In the top list of trade mark registrations, Henkel AG & Co. KGaA leads the ranking with 92 registrations, ahead of BMW (90 registrations) and the marketing company DFO Global Performance Commerce Ltd. (59 registrations).

Fully operational despite the coronavirus situation: DPMA concludes more procedures; record numbers of first office actions and searches

During the coronavirus pandemic, the German Patent and Trade Mark Office has proven to be a crisis-proof service provider: Despite the lockdown since the end of March 2020, its ability to operate has not been compromised at any time. Most of the IP areas concluded even more procedures than in 2019.

In the patent area, the output has been increased significantly. The number of first office actions in patent procedures that contain statements concerning the prospects of success of the filed request for examination has increased by just under 24% to far above 42,000. In addition, 18,435 patent and utility model searches were sent to the applicants, up 8.9% on 2019.

At 41,723, the number of concluded patent examination procedures was also higher than in the previous year (40,183). The 3.8% increase results from the number of withdrawals or deemed withdrawals due to the non-payment of annual fees in a total of 15,964 cases (+19.8%). As the impact of the coronavirus pandemic on their financial situation is hard to estimate, many applicants have reviewed and re-evaluated their patent portfolio. 17,305 procedures were concluded by granting a patent, the grant rate was thus reduced to 41.5%; in 8,454 cases, the application was refused by the examiners.

The reason for the slight decrease in procedures concluded through grants of patents or refusals compared to the previous year is probably that, due to the pandemic, hearings in which the parties were present were possible only to a limited extent. These hearings often lead to an acceleration and conclusion of examination procedures.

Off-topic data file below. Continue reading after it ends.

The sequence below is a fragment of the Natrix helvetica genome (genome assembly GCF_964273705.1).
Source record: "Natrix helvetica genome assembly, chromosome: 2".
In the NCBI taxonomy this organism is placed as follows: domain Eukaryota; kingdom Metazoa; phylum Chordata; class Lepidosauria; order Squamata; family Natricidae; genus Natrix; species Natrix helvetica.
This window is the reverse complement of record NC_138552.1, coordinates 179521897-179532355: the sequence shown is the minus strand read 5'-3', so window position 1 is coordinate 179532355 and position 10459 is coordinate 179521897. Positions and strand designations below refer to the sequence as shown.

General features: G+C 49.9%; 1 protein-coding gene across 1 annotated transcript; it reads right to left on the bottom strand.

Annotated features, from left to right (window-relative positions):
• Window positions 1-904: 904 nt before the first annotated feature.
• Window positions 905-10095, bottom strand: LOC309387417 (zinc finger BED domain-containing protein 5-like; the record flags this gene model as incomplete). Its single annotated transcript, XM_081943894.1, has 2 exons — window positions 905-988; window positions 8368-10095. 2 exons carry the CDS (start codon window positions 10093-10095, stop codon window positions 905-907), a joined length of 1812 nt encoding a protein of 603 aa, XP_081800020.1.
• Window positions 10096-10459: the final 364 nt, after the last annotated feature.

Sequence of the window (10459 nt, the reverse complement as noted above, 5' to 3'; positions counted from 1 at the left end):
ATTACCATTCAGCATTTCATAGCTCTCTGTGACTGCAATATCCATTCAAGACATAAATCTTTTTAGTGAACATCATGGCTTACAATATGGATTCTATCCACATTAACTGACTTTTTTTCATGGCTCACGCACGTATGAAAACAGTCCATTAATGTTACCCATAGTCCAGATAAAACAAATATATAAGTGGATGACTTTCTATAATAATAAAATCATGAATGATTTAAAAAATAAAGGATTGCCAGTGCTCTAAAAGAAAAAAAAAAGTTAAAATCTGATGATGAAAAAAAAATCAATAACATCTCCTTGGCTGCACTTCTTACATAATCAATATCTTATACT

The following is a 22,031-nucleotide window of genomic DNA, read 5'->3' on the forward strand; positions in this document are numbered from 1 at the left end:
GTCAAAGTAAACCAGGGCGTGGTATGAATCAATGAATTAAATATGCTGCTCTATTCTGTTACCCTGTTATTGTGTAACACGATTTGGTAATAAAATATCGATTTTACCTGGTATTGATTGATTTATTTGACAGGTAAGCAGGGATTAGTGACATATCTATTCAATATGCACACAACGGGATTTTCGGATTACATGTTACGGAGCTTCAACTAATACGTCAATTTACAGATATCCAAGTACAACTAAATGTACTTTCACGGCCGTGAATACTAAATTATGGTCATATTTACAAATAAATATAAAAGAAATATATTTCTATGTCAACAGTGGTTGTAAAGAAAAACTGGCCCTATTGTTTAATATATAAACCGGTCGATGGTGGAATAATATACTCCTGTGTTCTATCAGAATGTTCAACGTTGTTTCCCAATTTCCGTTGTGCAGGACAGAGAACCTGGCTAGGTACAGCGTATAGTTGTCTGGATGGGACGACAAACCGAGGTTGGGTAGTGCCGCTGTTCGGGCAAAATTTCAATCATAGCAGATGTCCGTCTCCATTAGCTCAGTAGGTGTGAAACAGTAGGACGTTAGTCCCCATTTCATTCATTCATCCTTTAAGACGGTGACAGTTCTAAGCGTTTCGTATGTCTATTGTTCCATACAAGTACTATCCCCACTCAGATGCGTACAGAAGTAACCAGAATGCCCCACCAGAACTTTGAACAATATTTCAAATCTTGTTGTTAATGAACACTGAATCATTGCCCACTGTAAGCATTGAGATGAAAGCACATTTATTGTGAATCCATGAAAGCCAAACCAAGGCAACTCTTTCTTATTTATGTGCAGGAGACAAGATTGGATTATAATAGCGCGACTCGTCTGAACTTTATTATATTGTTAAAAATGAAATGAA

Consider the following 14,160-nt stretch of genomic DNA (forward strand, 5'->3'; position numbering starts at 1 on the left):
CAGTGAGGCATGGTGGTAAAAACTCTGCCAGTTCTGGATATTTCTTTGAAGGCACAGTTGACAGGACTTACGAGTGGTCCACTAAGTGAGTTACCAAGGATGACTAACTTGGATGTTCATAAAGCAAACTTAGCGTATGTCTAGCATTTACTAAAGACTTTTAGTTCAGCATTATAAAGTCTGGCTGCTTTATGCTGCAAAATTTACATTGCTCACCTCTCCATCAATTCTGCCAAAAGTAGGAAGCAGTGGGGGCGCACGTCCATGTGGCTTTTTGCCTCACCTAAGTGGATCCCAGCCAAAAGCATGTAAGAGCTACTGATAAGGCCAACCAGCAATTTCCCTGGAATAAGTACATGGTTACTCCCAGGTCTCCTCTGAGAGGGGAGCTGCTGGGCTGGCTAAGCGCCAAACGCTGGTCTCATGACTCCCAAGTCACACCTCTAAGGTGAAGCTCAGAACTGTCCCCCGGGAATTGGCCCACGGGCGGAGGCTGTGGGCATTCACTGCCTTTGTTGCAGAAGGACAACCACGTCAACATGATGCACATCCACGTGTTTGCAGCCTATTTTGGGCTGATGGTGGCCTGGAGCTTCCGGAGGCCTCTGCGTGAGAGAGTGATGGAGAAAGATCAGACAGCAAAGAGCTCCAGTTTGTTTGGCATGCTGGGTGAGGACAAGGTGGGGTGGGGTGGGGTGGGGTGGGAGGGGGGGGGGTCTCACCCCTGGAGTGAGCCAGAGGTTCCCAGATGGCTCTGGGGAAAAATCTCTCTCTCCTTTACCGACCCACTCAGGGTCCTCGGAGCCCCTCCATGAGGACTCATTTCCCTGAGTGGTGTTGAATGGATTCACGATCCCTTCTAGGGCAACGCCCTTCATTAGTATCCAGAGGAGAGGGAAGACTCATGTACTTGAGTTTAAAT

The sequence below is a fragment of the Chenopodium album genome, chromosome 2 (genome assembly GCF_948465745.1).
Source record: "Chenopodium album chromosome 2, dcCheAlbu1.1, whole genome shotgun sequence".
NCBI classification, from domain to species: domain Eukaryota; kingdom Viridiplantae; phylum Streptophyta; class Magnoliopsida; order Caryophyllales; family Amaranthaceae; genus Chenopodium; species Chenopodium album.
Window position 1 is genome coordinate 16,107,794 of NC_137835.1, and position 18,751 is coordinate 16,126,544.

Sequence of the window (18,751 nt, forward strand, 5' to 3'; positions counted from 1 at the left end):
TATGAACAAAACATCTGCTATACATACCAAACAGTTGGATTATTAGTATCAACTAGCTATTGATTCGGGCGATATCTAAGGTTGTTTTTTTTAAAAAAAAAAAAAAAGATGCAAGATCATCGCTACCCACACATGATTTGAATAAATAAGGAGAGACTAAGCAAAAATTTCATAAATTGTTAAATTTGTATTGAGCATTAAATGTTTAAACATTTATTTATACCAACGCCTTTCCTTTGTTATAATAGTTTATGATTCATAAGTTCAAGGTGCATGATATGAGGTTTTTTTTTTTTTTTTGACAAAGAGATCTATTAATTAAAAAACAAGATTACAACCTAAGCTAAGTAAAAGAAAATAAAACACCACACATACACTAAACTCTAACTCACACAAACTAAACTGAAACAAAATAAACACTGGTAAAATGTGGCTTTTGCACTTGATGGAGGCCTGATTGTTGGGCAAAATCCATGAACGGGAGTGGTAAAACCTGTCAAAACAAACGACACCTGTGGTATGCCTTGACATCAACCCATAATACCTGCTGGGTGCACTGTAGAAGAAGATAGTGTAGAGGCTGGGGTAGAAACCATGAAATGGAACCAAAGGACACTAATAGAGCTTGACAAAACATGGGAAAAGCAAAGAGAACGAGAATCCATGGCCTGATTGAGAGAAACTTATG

In the trade mark area, the examiners concluded 79,582 national procedures (+6.1%). If this is compared to the 60,425 registrations, the registration rate is 75.9%.

“That we were so productive despite the difficult situation during the last year is due to our staff’s great commitment during the pandemic, which is stressful for all of us,” said the DPMA President. “This would not have been possible without our highly digital operation. As we consistently process our IP procedures – except design procedures – in electronic files from receipt to conclusion and our customers can rely on electronically secure communication with us, a large number of our staff have had practice in and appreciated working from home for years.”

Since the beginning of the pandemic, the DPMA has significantly extended the technical possibilities to work from home. At present, more than 75% of the staff are working largely from home.

Income from fees high again

The DPMA closed 2020 with a surplus of 189.4 million euros, which will benefit the federal budget. Compared to the previous year, the income, almost entirely from fees, slightly decreased by 0.3% to 424.5 million euros. Expenditure amounted to 235.1 million euros (+3.8%).

The German Patent and Trade Mark Office

Inventiveness and creativity need effective protection. The DPMA is the German centre of expertise for all intellectual property rights – patents, utility models, trade marks and designs. As the largest national patent office in Europe and the fifth largest national patent office in the world, our office stands for the future of Germany as a country of inventors in a globalised economy. Its staff of just under 2,800 at three locations – Munich, Jena and Berlin – provide services to inventors and companies. They implement federal innovation strategies and develop the national, European and international IP systems further.

Last updated: 21 September 2023